Walsh Act Changes Are a Win for States
By John Gramlich, Staff Writer
The proposed changes, which were posted in the Federal Register on Friday (May 14) and face a two-month public comment period, address some of the most controversial provisions of the law, which many states have criticized as cost-prohibitive and overly strict.
Named after the murdered 6-year-old son of "America's Most Wanted" host John Walsh, the Adam Walsh Act dramatically ramps up criminal penalties for sex offenders who fail to register with authorities, and requires states to group offenders into "tiers" based on the severity of their crimes. States also must include more personal information about sex offenders that appears on public registries, such as their home and work addresses.
If states do not comply with the law by July, they will lose 10 percent of their funds under a congressional grant program that pays for local anti-crime initiatives, including police salaries.
As Stateline has reported , however, many states disagree with key provisions of the law that they see as too strict, including a stipulation that some juvenile sex offenders as young as 14 be placed on public registries. In Delaware, as the Wilmington News-Journal recently reported , some offenders as young as 9 are listed on the public sex offender Web site. Youth advocates and others have said that posting images and personal information of juveniles can lead to harassment, and that juveniles should not be grouped with more serious, adult criminals.
The changes proposed Friday give states the discretion to decide if they want to include juveniles on their registries.
Under another proposed change, sex offenders whose crimes pre-dated the Adam Walsh Act, and who have exited the justice system, would not be forced to abide by its registration requirements. While courts have found the provision constitutional — holding that registration is not a new criminal penalty but a civil, regulatory requirement instead — states have argued that it is overly burdensome to track down and register sex offenders who already have served their time and re-joined the population. The Justice Department recognized that concern, giving states "greater latitude" not to register certain offenders.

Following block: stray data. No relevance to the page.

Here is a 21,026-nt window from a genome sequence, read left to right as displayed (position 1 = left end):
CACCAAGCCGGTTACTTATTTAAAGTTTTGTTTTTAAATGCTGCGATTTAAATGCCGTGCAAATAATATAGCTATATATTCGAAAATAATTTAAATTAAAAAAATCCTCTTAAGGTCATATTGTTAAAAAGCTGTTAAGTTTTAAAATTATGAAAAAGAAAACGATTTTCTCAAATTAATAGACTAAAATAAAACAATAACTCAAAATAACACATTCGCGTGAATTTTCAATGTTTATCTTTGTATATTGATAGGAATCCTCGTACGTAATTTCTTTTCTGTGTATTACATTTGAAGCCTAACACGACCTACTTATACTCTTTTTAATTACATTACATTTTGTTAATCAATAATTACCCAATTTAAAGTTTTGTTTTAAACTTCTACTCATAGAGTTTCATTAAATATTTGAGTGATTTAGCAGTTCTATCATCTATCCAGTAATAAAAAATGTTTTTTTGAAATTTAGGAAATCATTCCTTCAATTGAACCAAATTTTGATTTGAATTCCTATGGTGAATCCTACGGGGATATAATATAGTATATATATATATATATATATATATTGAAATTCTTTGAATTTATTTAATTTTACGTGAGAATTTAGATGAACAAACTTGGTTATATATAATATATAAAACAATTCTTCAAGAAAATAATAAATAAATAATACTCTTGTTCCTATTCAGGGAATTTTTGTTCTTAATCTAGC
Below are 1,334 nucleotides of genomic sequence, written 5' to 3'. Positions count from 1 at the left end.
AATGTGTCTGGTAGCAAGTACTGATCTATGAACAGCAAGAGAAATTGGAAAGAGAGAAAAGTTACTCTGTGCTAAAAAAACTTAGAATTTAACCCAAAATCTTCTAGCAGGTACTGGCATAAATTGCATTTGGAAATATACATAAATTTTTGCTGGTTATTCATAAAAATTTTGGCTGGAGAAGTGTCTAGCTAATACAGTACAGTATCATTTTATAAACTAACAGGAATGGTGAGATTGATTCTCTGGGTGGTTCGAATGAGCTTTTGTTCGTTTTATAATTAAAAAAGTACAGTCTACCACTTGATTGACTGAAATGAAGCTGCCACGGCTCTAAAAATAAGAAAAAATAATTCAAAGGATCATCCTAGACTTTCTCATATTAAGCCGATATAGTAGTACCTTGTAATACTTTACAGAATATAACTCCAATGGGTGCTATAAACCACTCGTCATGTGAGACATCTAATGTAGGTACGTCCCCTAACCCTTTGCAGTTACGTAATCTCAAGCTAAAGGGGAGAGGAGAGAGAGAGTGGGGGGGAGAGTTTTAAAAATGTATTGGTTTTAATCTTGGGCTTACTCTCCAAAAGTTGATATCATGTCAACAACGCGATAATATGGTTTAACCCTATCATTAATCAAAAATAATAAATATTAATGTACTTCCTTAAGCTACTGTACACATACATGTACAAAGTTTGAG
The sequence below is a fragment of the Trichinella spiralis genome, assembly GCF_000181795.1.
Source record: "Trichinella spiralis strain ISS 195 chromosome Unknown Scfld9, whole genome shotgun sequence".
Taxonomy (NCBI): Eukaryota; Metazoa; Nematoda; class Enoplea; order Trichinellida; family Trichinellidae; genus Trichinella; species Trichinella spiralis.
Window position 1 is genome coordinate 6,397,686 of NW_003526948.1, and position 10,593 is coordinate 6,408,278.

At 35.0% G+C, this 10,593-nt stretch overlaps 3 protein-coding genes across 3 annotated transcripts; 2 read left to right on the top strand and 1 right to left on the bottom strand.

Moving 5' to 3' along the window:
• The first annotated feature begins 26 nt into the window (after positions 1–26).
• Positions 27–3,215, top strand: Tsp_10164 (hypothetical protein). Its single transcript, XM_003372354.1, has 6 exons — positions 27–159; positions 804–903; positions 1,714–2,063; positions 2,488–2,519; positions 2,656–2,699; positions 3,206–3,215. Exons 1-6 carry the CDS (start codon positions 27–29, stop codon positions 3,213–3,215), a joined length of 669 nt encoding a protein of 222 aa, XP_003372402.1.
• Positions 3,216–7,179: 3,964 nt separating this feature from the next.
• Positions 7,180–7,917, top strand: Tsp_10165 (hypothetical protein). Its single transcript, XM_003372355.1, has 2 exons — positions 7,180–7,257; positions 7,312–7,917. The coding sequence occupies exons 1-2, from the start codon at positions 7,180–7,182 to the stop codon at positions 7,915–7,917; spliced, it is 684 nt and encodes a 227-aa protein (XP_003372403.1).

"It may not be possible for jurisdictions to identify and register all sex offenders who fall within the (Adam Walsh Act) registration categories, particularly where they have left the justice system and merged into the general population long ago," the new rules say.
Only one state — Ohio — has complied with the Adam Walsh Act so far. Several others have asked for a one-year extension to meet the law's demands. U.S. Attorney General Eric Holder already has granted all states a one-year extension, underscoring the difficulty states have had in complying with the law.
While there is broad political agreement on the overall goals of the Adam Walsh Act, the changes proposed Friday show that states' concerns are being heard in Washington, D.C. Members of Congress also have acknowledged that they may have overreached with the legislation.
"I don't think anyone disputes the goals of the Adam Walsh Act," U.S. Senator Olympia Snowe, a Maine Republican, recently told the Bangor Daily News . "But there are many states having a hard time, as is Maine, in complying with the law, and we should look at what the states are saying."